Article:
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Ricki and the Flash

Meryl Streep may be one of the greatest actresses of all time, but she has also been in some clunkers in her illustrious career, and Ricki and the Flash is one of them. Why would she do such a thin, silly movie? One might think that her sole reason was to act alongside her daughter, the accomplished Mamie Gummer (The Good Wife), but surely there was a better vehicle than this to satisfy that desire.

The movie revolves around a 50-year-old rock ‘n’ roll singer named Ricki Rizzolo (Streep), who plays with her band every weekend in a sleazy bar in Tarzana, California. Ricki gets called back to her former husband and family in Indianapolis, Indiana, when her daughter tries to commit suicide after her husband leaves her. Wonderful themes like sacrificing everything to follow your dream, a mother’s love fills holes nothing else can fill, and the power of music to heal, are taken to ridiculous extremes in this farce of a script by former stripper Diablo Cody (Juno, Jennifer’s Body). The “sacrifice” Ricki makes is to leave her husband and three kids high and dry to run off to California to become a star. When she shows up in Indianapolis, Ricki is able in what seems like five minutes to get her severely depressed daughter to get cleaned up, get her hair done and buy a new dress, and worst of all at the end of the movie, Ricki shows up at her son’s wedding, plays him and his new bride a song and everybody lives happily ever after, dancing and holding each other close. At least when Shakespeare tried to pull off something like this, everybody knew he wasn’t serious.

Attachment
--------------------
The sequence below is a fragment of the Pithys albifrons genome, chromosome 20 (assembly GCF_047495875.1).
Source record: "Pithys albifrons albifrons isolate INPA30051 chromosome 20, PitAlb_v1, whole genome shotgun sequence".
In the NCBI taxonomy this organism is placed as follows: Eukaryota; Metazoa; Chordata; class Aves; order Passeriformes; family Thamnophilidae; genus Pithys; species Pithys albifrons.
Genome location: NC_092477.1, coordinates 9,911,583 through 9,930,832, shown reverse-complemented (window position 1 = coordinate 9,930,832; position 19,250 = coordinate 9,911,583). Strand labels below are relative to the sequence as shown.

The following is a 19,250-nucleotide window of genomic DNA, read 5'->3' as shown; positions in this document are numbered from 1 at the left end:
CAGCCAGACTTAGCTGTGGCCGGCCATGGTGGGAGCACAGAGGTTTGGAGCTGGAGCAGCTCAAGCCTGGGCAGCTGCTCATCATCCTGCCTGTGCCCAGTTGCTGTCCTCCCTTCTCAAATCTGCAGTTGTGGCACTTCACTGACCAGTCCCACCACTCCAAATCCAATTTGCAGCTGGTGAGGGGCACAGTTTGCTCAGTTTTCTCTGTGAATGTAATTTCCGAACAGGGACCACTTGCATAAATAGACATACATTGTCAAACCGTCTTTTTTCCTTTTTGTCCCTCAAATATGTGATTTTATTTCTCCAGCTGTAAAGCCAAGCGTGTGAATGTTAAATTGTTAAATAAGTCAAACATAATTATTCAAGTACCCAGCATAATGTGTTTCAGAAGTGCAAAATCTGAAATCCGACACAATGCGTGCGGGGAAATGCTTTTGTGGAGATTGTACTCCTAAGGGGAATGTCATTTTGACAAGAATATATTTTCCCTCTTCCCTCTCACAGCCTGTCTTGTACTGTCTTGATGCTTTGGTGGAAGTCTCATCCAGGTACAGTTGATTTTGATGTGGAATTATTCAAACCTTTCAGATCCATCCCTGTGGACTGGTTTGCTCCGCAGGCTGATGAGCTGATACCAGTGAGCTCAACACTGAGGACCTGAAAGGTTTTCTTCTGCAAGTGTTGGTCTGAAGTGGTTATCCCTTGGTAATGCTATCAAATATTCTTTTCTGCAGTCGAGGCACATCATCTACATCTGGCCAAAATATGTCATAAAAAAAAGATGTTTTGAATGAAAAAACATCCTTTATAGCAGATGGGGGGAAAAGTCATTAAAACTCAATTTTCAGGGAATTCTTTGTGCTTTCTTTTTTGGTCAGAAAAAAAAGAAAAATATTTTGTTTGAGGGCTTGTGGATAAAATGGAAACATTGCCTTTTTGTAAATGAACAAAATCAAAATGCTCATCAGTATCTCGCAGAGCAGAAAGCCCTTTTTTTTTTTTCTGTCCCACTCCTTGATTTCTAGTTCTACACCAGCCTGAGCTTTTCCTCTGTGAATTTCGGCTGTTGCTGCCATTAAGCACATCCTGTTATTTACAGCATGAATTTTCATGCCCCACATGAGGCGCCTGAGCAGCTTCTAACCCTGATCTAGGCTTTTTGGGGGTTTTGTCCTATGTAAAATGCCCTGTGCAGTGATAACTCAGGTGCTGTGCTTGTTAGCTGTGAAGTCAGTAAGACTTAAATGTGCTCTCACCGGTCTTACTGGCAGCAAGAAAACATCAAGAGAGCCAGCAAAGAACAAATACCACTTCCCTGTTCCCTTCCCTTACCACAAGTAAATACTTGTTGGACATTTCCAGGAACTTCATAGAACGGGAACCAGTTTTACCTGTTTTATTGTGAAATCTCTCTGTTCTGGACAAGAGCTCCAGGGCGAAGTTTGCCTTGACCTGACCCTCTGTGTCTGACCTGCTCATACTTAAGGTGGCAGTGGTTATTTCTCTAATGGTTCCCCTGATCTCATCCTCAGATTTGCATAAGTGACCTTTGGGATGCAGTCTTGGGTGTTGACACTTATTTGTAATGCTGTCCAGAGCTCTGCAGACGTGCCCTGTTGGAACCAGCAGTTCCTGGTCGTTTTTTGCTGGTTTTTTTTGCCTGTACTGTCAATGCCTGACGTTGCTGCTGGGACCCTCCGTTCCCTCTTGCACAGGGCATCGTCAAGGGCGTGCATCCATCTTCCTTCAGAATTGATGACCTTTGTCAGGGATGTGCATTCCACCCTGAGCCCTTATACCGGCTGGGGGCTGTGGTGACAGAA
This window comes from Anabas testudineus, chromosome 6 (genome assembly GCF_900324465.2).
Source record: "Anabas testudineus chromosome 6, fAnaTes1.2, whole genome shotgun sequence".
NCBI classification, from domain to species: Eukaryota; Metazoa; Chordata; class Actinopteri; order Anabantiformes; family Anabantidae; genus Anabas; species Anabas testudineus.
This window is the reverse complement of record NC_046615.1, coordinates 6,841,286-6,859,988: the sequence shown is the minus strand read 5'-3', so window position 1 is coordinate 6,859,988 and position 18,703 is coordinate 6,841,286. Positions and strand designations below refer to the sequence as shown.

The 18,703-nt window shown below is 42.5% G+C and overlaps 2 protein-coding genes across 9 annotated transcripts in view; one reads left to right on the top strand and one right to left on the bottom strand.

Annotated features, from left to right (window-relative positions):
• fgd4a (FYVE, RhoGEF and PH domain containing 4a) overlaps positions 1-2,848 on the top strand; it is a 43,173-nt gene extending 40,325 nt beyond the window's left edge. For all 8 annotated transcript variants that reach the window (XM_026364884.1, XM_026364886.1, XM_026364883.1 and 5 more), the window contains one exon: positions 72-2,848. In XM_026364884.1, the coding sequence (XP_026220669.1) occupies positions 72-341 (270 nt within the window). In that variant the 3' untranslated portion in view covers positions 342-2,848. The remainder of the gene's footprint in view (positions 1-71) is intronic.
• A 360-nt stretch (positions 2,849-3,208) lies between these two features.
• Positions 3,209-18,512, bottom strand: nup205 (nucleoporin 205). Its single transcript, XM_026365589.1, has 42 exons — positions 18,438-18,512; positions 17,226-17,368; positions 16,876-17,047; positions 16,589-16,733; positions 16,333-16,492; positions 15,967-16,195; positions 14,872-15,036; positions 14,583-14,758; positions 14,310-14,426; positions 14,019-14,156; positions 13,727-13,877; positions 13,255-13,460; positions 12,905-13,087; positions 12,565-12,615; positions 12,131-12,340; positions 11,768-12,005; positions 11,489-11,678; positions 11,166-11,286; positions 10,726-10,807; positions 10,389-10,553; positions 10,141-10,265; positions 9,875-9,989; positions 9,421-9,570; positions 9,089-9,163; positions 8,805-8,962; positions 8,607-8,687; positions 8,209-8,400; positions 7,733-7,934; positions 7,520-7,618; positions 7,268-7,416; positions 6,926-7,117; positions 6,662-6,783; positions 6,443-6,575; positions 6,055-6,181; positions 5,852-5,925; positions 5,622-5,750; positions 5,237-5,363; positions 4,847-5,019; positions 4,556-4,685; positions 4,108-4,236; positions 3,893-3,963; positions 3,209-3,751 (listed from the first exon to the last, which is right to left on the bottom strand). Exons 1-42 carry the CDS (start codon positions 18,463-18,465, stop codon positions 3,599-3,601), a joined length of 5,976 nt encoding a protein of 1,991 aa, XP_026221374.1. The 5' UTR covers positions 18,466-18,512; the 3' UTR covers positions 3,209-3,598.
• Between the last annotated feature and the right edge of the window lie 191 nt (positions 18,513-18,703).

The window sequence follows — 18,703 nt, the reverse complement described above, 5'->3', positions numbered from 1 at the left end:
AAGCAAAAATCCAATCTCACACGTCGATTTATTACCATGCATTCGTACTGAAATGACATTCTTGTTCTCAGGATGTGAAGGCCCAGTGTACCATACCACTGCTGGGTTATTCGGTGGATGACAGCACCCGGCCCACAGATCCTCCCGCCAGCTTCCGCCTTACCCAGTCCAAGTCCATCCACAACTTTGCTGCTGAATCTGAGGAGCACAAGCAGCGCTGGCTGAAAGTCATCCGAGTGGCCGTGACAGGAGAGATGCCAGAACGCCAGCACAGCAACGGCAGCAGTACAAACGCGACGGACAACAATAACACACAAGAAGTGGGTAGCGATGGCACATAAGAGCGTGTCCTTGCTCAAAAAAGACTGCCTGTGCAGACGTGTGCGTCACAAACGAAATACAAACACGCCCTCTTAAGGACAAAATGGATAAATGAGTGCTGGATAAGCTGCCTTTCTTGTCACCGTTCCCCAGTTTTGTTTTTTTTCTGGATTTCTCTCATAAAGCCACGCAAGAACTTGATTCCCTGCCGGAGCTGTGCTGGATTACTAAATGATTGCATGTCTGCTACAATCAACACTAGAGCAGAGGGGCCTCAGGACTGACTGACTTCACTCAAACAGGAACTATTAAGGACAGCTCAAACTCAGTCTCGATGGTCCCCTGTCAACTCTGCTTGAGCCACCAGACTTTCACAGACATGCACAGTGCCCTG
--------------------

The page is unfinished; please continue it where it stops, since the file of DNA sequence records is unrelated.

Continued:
The only reason to see Ricki and the Flash is to get to hear Rick Springfield, one of the most revered guitarists in rock history, play some energetic tunes, and it must be said that Streep holds her own in singing everything from U2 to Bruce Springsteen.

Drew Trotter

August 31, 2015

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